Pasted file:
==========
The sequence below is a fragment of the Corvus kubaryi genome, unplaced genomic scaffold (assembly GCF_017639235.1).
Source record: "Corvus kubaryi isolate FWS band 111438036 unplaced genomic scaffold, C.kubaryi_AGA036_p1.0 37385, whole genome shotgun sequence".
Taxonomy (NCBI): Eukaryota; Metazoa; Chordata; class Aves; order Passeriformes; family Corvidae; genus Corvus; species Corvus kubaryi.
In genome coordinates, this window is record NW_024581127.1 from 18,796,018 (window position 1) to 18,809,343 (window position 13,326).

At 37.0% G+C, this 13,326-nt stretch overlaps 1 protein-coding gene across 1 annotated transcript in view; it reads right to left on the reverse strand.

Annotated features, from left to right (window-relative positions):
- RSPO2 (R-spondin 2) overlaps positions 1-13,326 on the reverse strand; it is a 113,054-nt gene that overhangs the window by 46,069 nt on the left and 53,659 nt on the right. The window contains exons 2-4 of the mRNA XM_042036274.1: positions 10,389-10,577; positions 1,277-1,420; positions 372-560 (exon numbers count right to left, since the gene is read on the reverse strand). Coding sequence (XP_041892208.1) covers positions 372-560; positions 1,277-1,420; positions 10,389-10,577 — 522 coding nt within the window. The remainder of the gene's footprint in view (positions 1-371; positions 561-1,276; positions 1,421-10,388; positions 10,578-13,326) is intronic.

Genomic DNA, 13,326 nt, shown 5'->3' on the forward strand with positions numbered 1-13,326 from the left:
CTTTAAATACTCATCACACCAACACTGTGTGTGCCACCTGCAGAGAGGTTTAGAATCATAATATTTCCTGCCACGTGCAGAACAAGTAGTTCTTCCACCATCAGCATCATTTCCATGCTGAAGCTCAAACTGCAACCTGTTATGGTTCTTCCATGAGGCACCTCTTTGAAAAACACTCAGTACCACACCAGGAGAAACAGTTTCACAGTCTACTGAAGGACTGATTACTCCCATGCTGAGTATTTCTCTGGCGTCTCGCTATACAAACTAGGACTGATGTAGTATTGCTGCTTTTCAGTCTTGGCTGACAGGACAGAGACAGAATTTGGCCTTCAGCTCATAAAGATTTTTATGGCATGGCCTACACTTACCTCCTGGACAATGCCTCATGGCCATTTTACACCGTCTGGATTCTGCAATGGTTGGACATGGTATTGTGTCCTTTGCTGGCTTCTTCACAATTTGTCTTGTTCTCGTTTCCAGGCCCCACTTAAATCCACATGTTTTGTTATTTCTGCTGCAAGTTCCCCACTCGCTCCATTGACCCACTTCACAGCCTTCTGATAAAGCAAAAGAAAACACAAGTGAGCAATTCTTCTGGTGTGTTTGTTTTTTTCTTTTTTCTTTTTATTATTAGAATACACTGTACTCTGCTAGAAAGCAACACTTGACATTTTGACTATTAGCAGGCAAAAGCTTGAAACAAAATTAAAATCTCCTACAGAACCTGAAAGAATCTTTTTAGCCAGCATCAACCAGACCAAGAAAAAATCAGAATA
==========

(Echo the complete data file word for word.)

The sequence below is a fragment of the Corvus kubaryi genome, unplaced genomic scaffold (assembly GCF_017639235.1).
Source record: "Corvus kubaryi isolate FWS band 111438036 unplaced genomic scaffold, C.kubaryi_AGA036_p1.0 37385, whole genome shotgun sequence".
Taxonomy (NCBI): Eukaryota; Metazoa; Chordata; class Aves; order Passeriformes; family Corvidae; genus Corvus; species Corvus kubaryi.
In genome coordinates, this window is record NW_024581127.1 from 18,796,018 (window position 1) to 18,809,343 (window position 13,326).

At 37.0% G+C, this 13,326-nt stretch overlaps 1 protein-coding gene across 1 annotated transcript in view; it reads right to left on the reverse strand.

Annotated features, from left to right (window-relative positions):
- RSPO2 (R-spondin 2) overlaps positions 1-13,326 on the reverse strand; it is a 113,054-nt gene that overhangs the window by 46,069 nt on the left and 53,659 nt on the right. The window contains exons 2-4 of the mRNA XM_042036274.1: positions 10,389-10,577; positions 1,277-1,420; positions 372-560 (exon numbers count right to left, since the gene is read on the reverse strand). Coding sequence (XP_041892208.1) covers positions 372-560; positions 1,277-1,420; positions 10,389-10,577 — 522 coding nt within the window. The remainder of the gene's footprint in view (positions 1-371; positions 561-1,276; positions 1,421-10,388; positions 10,578-13,326) is intronic.

Genomic DNA, 13,326 nt, shown 5'->3' on the forward strand with positions numbered 1-13,326 from the left:
CTTTAAATACTCATCACACCAACACTGTGTGTGCCACCTGCAGAGAGGTTTAGAATCATAATATTTCCTGCCACGTGCAGAACAAGTAGTTCTTCCACCATCAGCATCATTTCCATGCTGAAGCTCAAACTGCAACCTGTTATGGTTCTTCCATGAGGCACCTCTTTGAAAAACACTCAGTACCACACCAGGAGAAACAGTTTCACAGTCTACTGAAGGACTGATTACTCCCATGCTGAGTATTTCTCTGGCGTCTCGCTATACAAACTAGGACTGATGTAGTATTGCTGCTTTTCAGTCTTGGCTGACAGGACAGAGACAGAATTTGGCCTTCAGCTCATAAAGATTTTTATGGCATGGCCTACACTTACCTCCTGGACAATGCCTCATGGCCATTTTACACCGTCTGGATTCTGCAATGGTTGGACATGGTATTGTGTCCTTTGCTGGCTTCTTCACAATTTGTCTTGTTCTCGTTTCCAGGCCCCACTTAAATCCACATGTTTTGTTATTTCTGCTGCAAGTTCCCCACTCGCTCCATTGACCCACTTCACAGCCTTCTGATAAAGCAAAAGAAAACACAAGTGAGCAATTCTTCTGGTGTGTTTGTTTTTTTCTTTTTTCTTTTTATTATTAGAATACACTGTACTCTGCTAGAAAGCAACACTTGACATTTTGACTATTAGCAGGCAAAAGCTTGAAACAAAATTAAAATCTCCTACAGAACCTGAAAGAATCTTTTTAGCCAGCATCAACCAGACCAAGAAAAAATCAGAATA